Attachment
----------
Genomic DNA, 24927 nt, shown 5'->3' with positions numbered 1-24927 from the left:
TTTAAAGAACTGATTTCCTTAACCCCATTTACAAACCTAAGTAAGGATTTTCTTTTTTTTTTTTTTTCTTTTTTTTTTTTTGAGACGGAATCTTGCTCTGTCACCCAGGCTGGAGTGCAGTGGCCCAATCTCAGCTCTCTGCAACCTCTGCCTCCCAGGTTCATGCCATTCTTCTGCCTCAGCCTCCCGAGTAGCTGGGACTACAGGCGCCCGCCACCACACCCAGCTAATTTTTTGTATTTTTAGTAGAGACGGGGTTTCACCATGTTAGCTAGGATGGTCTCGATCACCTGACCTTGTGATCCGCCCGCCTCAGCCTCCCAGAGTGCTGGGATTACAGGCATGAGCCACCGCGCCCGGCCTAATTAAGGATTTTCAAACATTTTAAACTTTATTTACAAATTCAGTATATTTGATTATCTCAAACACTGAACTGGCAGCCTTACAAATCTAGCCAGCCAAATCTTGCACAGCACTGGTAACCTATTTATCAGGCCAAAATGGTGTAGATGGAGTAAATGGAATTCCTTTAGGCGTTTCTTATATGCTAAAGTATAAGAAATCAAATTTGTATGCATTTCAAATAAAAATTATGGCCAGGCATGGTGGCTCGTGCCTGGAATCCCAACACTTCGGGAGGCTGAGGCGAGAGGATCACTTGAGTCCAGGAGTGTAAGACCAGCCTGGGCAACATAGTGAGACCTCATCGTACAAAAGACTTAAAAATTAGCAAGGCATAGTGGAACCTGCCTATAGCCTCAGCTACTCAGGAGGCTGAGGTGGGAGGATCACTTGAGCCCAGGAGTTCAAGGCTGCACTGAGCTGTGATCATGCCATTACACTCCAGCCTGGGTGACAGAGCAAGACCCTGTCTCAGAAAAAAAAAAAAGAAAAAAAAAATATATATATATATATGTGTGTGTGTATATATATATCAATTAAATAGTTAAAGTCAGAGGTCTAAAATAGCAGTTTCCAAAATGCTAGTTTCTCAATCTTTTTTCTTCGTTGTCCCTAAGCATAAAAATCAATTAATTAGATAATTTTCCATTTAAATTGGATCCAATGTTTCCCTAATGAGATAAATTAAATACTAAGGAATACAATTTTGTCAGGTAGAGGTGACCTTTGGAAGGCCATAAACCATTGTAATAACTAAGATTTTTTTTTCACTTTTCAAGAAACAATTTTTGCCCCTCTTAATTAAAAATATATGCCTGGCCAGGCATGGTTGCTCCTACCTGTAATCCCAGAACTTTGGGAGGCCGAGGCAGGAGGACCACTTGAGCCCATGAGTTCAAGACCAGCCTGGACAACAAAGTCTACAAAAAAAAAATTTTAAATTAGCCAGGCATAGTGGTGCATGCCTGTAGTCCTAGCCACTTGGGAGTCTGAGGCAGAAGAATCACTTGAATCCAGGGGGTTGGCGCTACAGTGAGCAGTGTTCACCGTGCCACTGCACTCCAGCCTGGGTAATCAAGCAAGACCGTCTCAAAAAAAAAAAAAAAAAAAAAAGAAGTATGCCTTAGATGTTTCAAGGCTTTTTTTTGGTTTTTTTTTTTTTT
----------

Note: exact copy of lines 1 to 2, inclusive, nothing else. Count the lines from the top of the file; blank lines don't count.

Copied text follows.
Genomic DNA, 24927 nt, shown 5'->3' with positions numbered 1-24927 from the left:
TTTAAAGAACTGATTTCCTTAACCCCATTTACAAACCTAAGTAAGGATTTTCTTTTTTTTTTTTTTTCTTTTTTTTTTTTTGAGACGGAATCTTGCTCTGTCACCCAGGCTGGAGTGCAGTGGCCCAATCTCAGCTCTCTGCAACCTCTGCCTCCCAGGTTCATGCCATTCTTCTGCCTCAGCCTCCCGAGTAGCTGGGACTACAGGCGCCCGCCACCACACCCAGCTAATTTTTTGTATTTTTAGTAGAGACGGGGTTTCACCATGTTAGCTAGGATGGTCTCGATCACCTGACCTTGTGATCCGCCCGCCTCAGCCTCCCAGAGTGCTGGGATTACAGGCATGAGCCACCGCGCCCGGCCTAATTAAGGATTTTCAAACATTTTAAACTTTATTTACAAATTCAGTATATTTGATTATCTCAAACACTGAACTGGCAGCCTTACAAATCTAGCCAGCCAAATCTTGCACAGCACTGGTAACCTATTTATCAGGCCAAAATGGTGTAGATGGAGTAAATGGAATTCCTTTAGGCGTTTCTTATATGCTAAAGTATAAGAAATCAAATTTGTATGCATTTCAAATAAAAATTATGGCCAGGCATGGTGGCTCGTGCCTGGAATCCCAACACTTCGGGAGGCTGAGGCGAGAGGATCACTTGAGTCCAGGAGTGTAAGACCAGCCTGGGCAACATAGTGAGACCTCATCGTACAAAAGACTTAAAAATTAGCAAGGCATAGTGGAACCTGCCTATAGCCTCAGCTACTCAGGAGGCTGAGGTGGGAGGATCACTTGAGCCCAGGAGTTCAAGGCTGCACTGAGCTGTGATCATGCCATTACACTCCAGCCTGGGTGACAGAGCAAGACCCTGTCTCAGAAAAAAAAAAAAGAAAAAAAAAATATATATATATATATGTGTGTGTGTATATATATATCAATTAAATAGTTAAAGTCAGAGGTCTAAAATAGCAGTTTCCAAAATGCTAGTTTCTCAATCTTTTTTCTTCGTTGTCCCTAAGCATAAAAATCAATTAATTAGATAATTTTCCATTTAAATTGGATCCAATGTTTCCCTAATGAGATAAATTAAATACTAAGGAATACAATTTTGTCAGGTAGAGGTGACCTTTGGAAGGCCATAAACCATTGTAATAACTAAGATTTTTTTTTCACTTTTCAAGAAACAATTTTTGCCCCTCTTAATTAAAAATATATGCCTGGCCAGGCATGGTTGCTCCTACCTGTAATCCCAGAACTTTGGGAGGCCGAGGCAGGAGGACCACTTGAGCCCATGAGTTCAAGACCAGCCTGGACAACAAAGTCTACAAAAAAAAAATTTTAAATTAGCCAGGCATAGTGGTGCATGCCTGTAGTCCTAGCCACTTGGGAGTCTGAGGCAGAAGAATCACTTGAATCCAGGGGGTTGGCGCTACAGTGAGCAGTGTTCACCGTGCCACTGCACTCCAGCCTGGGTAATCAAGCAAGACCGTCTCAAAAAAAAAAAAAAAAAAAAAAGAAGTATGCCTTAGATGTTTCAAGGCTTTTTTTTGGTTTTTTTTTTTTTT